Seeing as I’m spending so much time in the meadow, I wanted to meet the farmers who help to look after the land. The farmhouse in High Borrowdale fell out of use in the 1970s and the valley is now managed by Brian and Helen Wilson from Ashsteads Farm, around an hour’s walk to the south.
I drove in last week in full sunshine, scattering several cats and triggering a startled uproar from chickens and dogs as I pulled up in front of the whitewashed farmhouse. Helen was clearing out the fireplace when I arrived, having decided, after an unseasonally cold June, that it must surely be safe to leave it unused until Autumn. Turns out this was well timed. With the arrival of July, summer really has set in.
Helen filled me in on the farm’s and the family’s history. When they first came to Ashsteads farm, both she and Brian worked elsewhere to bring in the money they needed while they were establishing their flock. Now the farm is more than a full-time job. Brian works in the fields, fells and barns for around 18 hours a day at this time of year, and Helen is also at it non-stop as mother, accountant, planner, cook, cleaner and farmhand all rolled into one. With four children, over 400 breeding ewes, a small herd of cows (Limousin and Angus crosses), Arab horses, thirteen cats, several dogs, a clutch of chickens and a holiday house to manage, there’s never nothing to do.
The Wilson’s flock of just over 400 Swaledale ewes graze around their farmhouse and in the High Borrowdale valley, beyond the meadow walls. They are crossed with Blue Faced Leicesters to produce what’s known as a mule. The female or ‘gimmer’ mules are sold as ‘fat lambs’ and are bought by farmers from the south of the country – they are vital for the production of strong lowland sheep.
The quality of the sheep is always important and the Wilsons’ display of rosettes marks their standards. The most prized award is the ‘Champion’, or best in show, won by an exceptional tup (ram) at Selside Show in 2002. After winning the award the tup didn’t sire any male lambs, and the blood line seemed to have been lost. But this year some of his female descendants have produced sons, so there’s hope that these may go on to be as strong as he was, and bring in more prizes. Attention to blood lines and consistent quest for a strong flock are at the heart of hill farming. It’s a matter of pride and an economic benefit, because prize winners, and their progeny, tend to fetch higher prices at sales.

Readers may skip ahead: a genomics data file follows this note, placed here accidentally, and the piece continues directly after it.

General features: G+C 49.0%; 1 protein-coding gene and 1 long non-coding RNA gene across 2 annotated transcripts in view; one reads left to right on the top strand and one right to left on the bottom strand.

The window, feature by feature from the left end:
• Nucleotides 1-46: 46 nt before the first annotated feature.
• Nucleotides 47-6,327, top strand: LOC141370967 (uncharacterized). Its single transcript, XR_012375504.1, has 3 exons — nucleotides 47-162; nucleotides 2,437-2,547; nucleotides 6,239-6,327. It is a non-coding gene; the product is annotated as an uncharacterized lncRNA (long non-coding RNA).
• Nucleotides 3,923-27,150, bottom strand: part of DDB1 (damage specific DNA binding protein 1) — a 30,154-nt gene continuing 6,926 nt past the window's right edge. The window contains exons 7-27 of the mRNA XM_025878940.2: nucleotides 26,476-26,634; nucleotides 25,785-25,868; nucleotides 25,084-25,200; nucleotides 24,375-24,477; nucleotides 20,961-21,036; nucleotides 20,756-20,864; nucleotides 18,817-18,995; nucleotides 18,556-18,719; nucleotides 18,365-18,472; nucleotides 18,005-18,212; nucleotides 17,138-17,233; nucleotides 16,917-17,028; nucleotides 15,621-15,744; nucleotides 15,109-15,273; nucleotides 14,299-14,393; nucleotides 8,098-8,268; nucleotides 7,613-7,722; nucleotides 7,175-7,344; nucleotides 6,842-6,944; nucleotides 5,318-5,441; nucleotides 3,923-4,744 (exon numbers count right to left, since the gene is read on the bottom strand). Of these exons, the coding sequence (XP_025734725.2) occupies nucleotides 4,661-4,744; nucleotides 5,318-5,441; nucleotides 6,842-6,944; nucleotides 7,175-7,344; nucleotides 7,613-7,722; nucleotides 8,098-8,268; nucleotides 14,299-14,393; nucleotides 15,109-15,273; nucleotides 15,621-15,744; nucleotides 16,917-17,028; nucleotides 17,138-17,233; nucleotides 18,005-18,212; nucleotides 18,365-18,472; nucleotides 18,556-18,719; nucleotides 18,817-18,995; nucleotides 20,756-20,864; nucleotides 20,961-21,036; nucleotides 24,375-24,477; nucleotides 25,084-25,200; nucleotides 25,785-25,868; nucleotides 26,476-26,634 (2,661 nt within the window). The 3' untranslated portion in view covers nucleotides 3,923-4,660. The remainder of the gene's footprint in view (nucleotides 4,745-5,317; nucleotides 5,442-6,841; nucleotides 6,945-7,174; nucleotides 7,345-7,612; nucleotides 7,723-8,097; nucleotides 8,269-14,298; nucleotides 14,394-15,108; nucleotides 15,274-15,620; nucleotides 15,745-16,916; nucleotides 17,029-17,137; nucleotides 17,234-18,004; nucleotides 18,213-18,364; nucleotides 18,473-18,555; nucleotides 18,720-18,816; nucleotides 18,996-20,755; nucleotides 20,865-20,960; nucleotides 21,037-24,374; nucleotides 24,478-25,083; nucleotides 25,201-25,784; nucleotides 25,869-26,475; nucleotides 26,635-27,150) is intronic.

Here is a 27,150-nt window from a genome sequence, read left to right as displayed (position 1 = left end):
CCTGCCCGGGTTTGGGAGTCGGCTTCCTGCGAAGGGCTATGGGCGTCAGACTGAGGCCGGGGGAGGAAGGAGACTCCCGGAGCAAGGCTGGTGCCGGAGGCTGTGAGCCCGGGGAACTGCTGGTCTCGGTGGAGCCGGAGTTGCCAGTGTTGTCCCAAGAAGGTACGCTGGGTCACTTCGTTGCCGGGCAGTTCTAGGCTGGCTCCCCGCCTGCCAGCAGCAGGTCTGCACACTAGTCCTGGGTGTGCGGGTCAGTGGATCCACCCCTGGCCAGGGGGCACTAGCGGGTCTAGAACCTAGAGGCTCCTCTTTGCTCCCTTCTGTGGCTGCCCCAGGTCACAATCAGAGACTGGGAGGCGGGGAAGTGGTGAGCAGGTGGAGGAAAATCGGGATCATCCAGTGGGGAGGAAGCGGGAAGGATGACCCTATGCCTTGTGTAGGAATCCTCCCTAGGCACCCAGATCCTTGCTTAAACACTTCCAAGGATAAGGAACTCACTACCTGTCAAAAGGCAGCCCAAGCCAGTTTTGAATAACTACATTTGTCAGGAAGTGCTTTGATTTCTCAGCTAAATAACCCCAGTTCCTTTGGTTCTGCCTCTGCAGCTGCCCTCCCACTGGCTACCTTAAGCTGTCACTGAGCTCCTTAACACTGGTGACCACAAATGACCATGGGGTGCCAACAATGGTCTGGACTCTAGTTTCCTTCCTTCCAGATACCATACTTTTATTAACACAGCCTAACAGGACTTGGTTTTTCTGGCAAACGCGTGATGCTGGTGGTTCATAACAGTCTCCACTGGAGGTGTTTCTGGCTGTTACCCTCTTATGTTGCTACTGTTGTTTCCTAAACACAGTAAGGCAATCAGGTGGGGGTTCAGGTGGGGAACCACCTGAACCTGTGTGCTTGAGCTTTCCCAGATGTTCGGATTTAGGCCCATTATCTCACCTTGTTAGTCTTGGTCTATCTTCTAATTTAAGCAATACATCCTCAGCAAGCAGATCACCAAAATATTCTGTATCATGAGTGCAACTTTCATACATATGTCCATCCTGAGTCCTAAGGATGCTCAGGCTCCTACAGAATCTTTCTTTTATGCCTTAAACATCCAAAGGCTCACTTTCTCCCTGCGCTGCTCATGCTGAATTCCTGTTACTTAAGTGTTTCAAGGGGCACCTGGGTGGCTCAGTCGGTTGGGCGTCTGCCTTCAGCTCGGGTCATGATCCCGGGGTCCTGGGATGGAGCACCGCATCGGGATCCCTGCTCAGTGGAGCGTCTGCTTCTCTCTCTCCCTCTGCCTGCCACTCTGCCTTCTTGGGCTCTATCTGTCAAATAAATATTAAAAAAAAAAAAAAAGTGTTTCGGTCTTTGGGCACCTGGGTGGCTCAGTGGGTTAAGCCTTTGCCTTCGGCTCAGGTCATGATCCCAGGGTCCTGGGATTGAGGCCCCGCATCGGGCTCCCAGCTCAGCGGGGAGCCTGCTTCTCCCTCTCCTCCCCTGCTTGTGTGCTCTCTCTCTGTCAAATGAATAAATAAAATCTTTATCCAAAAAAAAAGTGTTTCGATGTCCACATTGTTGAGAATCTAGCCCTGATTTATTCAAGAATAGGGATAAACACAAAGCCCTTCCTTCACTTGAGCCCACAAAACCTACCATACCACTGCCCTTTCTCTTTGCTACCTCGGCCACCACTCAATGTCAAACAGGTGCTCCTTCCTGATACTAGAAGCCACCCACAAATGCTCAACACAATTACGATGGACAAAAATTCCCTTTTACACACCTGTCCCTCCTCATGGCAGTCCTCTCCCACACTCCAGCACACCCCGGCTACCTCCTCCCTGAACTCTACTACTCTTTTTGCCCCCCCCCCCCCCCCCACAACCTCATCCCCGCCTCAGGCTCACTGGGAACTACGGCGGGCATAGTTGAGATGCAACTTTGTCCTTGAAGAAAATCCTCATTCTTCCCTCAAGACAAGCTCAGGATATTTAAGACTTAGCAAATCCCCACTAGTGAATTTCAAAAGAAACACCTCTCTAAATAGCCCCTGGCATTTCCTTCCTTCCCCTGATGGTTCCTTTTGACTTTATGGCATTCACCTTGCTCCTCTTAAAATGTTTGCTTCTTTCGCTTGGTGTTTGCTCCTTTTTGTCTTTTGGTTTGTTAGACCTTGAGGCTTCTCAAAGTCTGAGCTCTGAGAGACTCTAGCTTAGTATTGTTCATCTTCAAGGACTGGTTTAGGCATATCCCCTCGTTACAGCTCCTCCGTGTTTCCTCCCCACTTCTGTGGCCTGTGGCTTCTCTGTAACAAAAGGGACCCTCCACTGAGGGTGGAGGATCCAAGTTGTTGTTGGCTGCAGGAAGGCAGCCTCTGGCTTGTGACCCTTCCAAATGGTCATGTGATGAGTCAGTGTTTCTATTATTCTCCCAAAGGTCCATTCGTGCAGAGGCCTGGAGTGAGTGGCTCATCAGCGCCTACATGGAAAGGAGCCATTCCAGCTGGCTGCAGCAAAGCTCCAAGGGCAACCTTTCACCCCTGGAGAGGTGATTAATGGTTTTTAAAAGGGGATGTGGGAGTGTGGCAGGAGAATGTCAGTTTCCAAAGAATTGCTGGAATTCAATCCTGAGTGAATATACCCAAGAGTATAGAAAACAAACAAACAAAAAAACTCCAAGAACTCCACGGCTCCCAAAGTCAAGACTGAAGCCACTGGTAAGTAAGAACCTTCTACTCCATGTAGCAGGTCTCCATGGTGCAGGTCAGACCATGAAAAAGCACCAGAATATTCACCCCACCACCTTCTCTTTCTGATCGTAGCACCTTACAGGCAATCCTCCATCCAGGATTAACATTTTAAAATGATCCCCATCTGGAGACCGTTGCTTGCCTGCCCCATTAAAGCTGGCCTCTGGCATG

Caring for the livestock is the main priority for the Wilsons, but tending the meadow comes into their annual workload. When the meadow flowers and grasses have set seed, which will happen at the end of July, it will take four days to cut, turn, turn again, and then bale the hay. If the rain stays away and the hay dries well, it will be given to the horses; it might last them half the winter. If the weather is wet around cutting time, the baled crop will be used for bedding for the cows. When the meadow is empty of flowers and grasses, some heifers will be brought in to churn up the land, which helps the seeds to settle. They will also add valuable fertiliser.
The High Borrowdale meadow is quite a trek from the farmstead. Closer by, the Wilsons have two other meadows that they manage differently, with some additional fertiliser and an earlier cut so that the hay retains the nutrition needed to provide food for their livestock. It’s a management technique that allows for a meadow that is dominated by buttercups and clover, with a range of grasses. It is not a ‘wildflower’ meadow as the High Borrowdale meadow is, and has less diversity, but is more useful to the livestock.
While I was with Helen she took me into the holiday house, which she has kept in a traditional style. She showed me a picture taken from the house of a stag and a startled hind, and another of a red squirrel, also a regular visitor. These, along with the meadows, woodlands and rivers, are all part of this hill farm. And all the elements are interconnected – from the high windswept fell tops to the rushes in the fields that provide shelter for lambs in the winter and the river that sustains crayfish.
Out in High Borrowdale valley this week, Brian and his eldest son arrived with three dogs and gathered in the ewes and lambs, and took them back through the meadows and over the fell to the farm. It’s clipping time. I watched them walk down the track that cuts across the meadows, and the scene took on an Alpine quality for a brief moment, conjured up thoughts of times gone past.
When I walked that way later a new message had appeared on the bunting hanging on one of the gates. I think it may have had something to do with them.
If you’d like more details on Ashsteads Farm their website is www.ashsteadfarmhouse.co.uk.